Modified and Differentiated Assignments Based on
Language Proficiency
  • Teachers can modify assignments so that a
    distinction can be made between the students
    content knowledge and language proficiency by
  • Simplifying the objectives
  • Asking the students to draw or use pictures
  • Using oral discussions in pairs or small groups
  • Modifying the length and difficulty of the
    assignments

(Echevarria Graves, 1998)
37
Collaboration
  • ESL and content area teachers benefit from
    collaborative efforts to design and implement
    effective lesson strategies for English language
    learners.
  • Teachers in the collaborative effort must be
    comfortable with giving and receiving
    constructive criticism.

38
Scaffolding
  • Scaffolding is a means by which students receive
    support in various forms from their teachers in
    an effort to promote skills and understanding,
    eventually resulting in student independence
    through the careful reduction of support as
    students make progress.

39
Frayer Model
40
Frayer Model requires students to define words
that will help them to better understand content
concepts. For students with lower levels of
proficiency, pictures may be used to support
understanding.
  • Why is this a good strategy for ELLs?
  • Can be done in pictures and words
  • Provides details about the term or concept
    through the characteristics
  • Uses examples and non-examples to provide clarity
  • Allows clarifications in the native language to
    be made
  • Can be done cooperatively, providing needed
    interaction
  • Can be used as an assessment tool

41
Concept Attainment
42
Concept Attainment is the search for and
listing of words that can be used to distinguish
exemplars from nonexemplars of various concepts.
An excellent strategy for helping students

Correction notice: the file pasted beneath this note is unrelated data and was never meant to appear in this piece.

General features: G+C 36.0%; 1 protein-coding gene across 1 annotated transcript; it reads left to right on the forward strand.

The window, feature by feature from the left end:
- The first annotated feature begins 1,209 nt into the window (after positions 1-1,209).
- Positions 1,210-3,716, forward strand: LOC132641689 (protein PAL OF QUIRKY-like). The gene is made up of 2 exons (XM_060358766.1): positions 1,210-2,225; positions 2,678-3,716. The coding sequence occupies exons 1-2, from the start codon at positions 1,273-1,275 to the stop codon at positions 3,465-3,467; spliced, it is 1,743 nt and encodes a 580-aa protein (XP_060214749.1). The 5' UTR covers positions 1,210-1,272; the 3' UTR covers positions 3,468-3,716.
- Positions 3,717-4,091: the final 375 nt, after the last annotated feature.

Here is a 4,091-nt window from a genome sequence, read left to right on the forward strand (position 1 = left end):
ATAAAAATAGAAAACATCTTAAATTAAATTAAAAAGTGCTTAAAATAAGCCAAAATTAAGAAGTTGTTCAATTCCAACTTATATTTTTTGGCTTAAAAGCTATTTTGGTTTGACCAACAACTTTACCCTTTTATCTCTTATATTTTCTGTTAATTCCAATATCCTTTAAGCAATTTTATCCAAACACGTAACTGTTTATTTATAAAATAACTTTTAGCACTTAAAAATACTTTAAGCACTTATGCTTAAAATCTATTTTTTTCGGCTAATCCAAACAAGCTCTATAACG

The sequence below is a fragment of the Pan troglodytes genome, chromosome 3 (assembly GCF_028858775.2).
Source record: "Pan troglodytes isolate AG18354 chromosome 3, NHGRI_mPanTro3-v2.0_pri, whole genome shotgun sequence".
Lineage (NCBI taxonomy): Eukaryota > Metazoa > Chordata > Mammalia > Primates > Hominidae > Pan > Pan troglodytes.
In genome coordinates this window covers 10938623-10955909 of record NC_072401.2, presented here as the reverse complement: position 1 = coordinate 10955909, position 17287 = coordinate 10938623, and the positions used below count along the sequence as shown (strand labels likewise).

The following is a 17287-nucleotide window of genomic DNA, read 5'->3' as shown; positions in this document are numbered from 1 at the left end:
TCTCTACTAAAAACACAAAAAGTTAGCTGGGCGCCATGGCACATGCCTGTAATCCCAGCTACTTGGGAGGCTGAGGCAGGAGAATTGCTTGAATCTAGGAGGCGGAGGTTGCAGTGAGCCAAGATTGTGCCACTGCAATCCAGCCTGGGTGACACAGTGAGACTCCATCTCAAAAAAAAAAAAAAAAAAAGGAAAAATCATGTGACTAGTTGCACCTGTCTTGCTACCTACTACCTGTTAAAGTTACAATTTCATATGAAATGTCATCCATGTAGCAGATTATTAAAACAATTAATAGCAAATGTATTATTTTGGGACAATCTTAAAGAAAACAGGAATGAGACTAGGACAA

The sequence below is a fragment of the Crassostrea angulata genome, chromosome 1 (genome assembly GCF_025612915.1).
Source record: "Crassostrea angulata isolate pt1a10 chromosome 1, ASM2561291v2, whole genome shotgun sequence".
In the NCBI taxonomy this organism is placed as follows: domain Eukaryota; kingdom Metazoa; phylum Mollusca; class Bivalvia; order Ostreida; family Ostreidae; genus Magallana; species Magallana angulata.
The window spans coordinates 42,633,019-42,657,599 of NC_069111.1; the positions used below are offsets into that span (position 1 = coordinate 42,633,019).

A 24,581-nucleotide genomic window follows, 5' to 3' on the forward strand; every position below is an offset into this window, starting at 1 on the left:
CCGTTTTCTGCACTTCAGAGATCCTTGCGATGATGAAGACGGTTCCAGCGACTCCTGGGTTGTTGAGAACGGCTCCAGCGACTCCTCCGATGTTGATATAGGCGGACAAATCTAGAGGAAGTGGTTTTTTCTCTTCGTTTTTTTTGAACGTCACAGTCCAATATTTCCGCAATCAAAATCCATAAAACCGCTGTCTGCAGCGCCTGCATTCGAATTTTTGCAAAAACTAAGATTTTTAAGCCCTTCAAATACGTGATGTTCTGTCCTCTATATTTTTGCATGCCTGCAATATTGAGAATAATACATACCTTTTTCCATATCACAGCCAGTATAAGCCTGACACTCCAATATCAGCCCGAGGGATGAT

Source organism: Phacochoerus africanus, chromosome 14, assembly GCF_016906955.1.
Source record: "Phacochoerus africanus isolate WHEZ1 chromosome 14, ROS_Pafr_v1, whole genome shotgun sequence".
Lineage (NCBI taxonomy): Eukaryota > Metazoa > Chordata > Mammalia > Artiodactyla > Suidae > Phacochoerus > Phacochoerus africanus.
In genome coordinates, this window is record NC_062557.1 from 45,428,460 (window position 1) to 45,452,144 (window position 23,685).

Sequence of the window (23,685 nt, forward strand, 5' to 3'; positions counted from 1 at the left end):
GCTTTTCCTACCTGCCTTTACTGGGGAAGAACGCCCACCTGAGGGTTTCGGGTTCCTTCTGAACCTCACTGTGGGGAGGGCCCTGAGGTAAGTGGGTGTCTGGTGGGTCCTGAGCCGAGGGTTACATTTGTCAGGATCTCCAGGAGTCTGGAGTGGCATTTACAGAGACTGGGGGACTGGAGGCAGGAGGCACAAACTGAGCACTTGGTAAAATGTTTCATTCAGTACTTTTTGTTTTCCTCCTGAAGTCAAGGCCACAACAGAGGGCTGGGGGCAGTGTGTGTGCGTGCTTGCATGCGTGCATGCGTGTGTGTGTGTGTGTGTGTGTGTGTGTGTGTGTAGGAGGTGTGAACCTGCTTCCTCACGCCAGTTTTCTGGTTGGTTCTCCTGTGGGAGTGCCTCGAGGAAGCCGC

problem-solve and learn vocabulary and content
area concepts based on their critical attributes.
  • Why is this a good strategy for ELLs?
  • Can be done with pictures
  • Can be done orally
  • Enables students to grasp key concepts
  • Encourages oral responses
  • Allows students to make their own concept
    attainment charts
  • Serves as an alternative assessment tool

43
Feature Analysis
44
Feature Analysis is a procedure that helps
students make fine discriminations between
concepts and/or facts. Students are also able to
get a birds eye view of the facts and ideas
learned in a global, and for English language
learners, more accessible manner.
  • Why is this a good strategy for ELLs?
  • Utilizes pictures in place of words
  • Provides content through another pathway other
    than text
  • Can be cooperative
  • Can be done as a hands-on/manipulative activity
  • Lowers the affective filter
  • Can be used to summarize a chapter
  • Can be used as an assessment tool

45
Anticipation Guide
Agree Disagree
This photograph was taken after a tornado.
This city is located along a coast.
There was no loss of life because of this storm.
The storm that hit this city was named Andrew.
People were able to evacuate before the storm.
46
Anticipation Guide enables students to make
predictions and use their background knowledge
related to the topics introduce in the class. It
is advantageous to ensure that selected items for
an anticipation guide make content concepts
explicit.
  • Why is this a good strategy for ELLs?
  • Involves generalizations that provide
    accessibility for all students
  • Activates and validates students backgrounds
  • Involves low task orientation
  • Maintains strong likelihood of instructional
    conversations
  • Allows meaning to be explored and negotiated
  • Can be done orally and with pictures

47
Two Column Notes
48
Two Column Notes/T-Charts help students
organize information from reading assignments,
lectures, and videos.
  • Why is this a good strategy for ELLs?
  • Utilizes organization style that makes knowledge
    more accessible
  • Allows columns to be added to include visual
    representations
  • Encourages notes to be done in pictures
  • Functions as a study aid
  • Builds vocabulary in meaningful contexts
  • Can be done cooperatively

49
Window Paning
50
Window Paning is a great strategy for
organizing steps to a process, helping students
to remember important concepts, or just
remembering vocabulary words.
  • Why is this a good strategy for ELLs?
  • Conveys much information through visuals and
    little print support
  • Can be cut into parts and reassembled again to
    demonstrate comprehension of a process
  • Can be used as an effective study aid
  • Can be created in cooperative groups
  • Can be used for assessment
  • Uses M-space theory- the brain can remember 7
    plus/minus 2 pieces of isolated information at a
    time
  • Is parallel to brain-based theories

51
Find Someone Who
52
Find Someone Who This strategy can be a great
way to lower the affective filter when academic